On the lawns of North Terrace, in between uni hours, he’s wearing mascara and an army coat. He’s talking, but his gaze is over her head while she’s scrunching the ends of her hair in the hope that they will curl. The bus comes and they slide onto the red, cracked leather together. Next to her, he’s thin under the coat and his hands are freckled. She wonders whether he dyes his hair as well. His long, delicate fingers curl in hers making her shiver.
Home. The flat is dark and smells of dampness. He goes straight to his music, racked and alphabeticised, prominent and in place of a TV. She throws her bag on the floor and uses the too brown bathroom while he cooks. They talk about religion and the FA cup as they eat pumpkin risotto, the steam rising to the sound of Depeche Mode. He looks into her eyes and doesn’t understand their greenness. She asks him about his family and he changes the subject. It is not yet the next century but sometime quite near the end of the last.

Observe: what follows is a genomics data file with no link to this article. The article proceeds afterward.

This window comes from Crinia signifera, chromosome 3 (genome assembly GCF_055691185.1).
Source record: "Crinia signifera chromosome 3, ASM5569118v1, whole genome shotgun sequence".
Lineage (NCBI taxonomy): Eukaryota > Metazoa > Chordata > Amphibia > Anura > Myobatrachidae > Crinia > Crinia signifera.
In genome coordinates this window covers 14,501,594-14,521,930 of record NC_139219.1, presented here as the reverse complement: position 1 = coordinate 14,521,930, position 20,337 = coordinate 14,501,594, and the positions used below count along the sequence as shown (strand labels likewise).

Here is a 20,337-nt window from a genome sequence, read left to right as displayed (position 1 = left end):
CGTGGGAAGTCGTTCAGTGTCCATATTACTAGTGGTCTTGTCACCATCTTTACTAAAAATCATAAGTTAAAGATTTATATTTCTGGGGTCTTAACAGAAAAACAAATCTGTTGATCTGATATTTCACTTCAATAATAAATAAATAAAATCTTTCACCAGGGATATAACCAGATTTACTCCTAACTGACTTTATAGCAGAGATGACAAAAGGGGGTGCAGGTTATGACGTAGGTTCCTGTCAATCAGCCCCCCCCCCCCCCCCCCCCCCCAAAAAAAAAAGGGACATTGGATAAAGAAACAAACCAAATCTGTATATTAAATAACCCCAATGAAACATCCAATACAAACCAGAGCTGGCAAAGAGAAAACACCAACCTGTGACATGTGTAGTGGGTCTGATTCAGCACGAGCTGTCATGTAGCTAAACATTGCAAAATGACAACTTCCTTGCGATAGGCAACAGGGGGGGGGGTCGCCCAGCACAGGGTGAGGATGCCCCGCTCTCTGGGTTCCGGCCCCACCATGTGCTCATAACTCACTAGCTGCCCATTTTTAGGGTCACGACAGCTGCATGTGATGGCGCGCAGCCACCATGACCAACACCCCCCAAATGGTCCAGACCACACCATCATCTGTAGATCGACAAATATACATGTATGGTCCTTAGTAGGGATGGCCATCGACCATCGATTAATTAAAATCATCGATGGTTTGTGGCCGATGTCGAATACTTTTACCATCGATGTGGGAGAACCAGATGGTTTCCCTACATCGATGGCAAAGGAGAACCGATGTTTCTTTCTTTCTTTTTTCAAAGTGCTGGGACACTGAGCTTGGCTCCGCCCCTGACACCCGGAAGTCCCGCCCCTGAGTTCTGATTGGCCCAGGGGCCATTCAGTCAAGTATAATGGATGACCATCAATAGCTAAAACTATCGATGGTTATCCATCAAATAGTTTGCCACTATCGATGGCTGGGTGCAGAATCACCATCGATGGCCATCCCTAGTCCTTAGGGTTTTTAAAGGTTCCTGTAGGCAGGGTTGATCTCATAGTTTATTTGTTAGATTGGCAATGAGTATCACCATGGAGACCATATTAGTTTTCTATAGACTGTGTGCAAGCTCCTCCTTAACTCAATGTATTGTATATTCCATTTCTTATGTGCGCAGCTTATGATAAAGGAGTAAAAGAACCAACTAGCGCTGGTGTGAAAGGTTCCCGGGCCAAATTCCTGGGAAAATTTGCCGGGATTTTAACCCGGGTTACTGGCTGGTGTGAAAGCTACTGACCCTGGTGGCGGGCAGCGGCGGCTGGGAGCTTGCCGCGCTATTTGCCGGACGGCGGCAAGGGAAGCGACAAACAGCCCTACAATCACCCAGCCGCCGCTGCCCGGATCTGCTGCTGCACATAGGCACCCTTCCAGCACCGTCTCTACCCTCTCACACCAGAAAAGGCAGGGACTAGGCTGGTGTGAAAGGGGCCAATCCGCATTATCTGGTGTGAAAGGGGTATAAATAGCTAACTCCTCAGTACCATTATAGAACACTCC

In another state she’s trying to balance a laptop and suit jacket in one hand. Their flight has just been called, her head is tight with flu. Ahead, freckled fingers grab the strap of a bag and suddenly the profile is unmistakable.
Filled in and filled out but the shell toes remain. They both have tattoos now. And self-assurance. He saw her when she first arrived with another man. Talking work.
Funnelled into the domestic flight, two seats and 18 years separate them but suddenly she can smell pumpkin again. Head pressed against the cold window she tries to breath in his molecules, wishing she could whisper along the plastic that holds them in, where have you been?
The plane lands and the people in front of her can’t dislodge their luggage from the overhead compartment. He doesn’t look back and when she finally exits, he is gone. He always walked faster than her.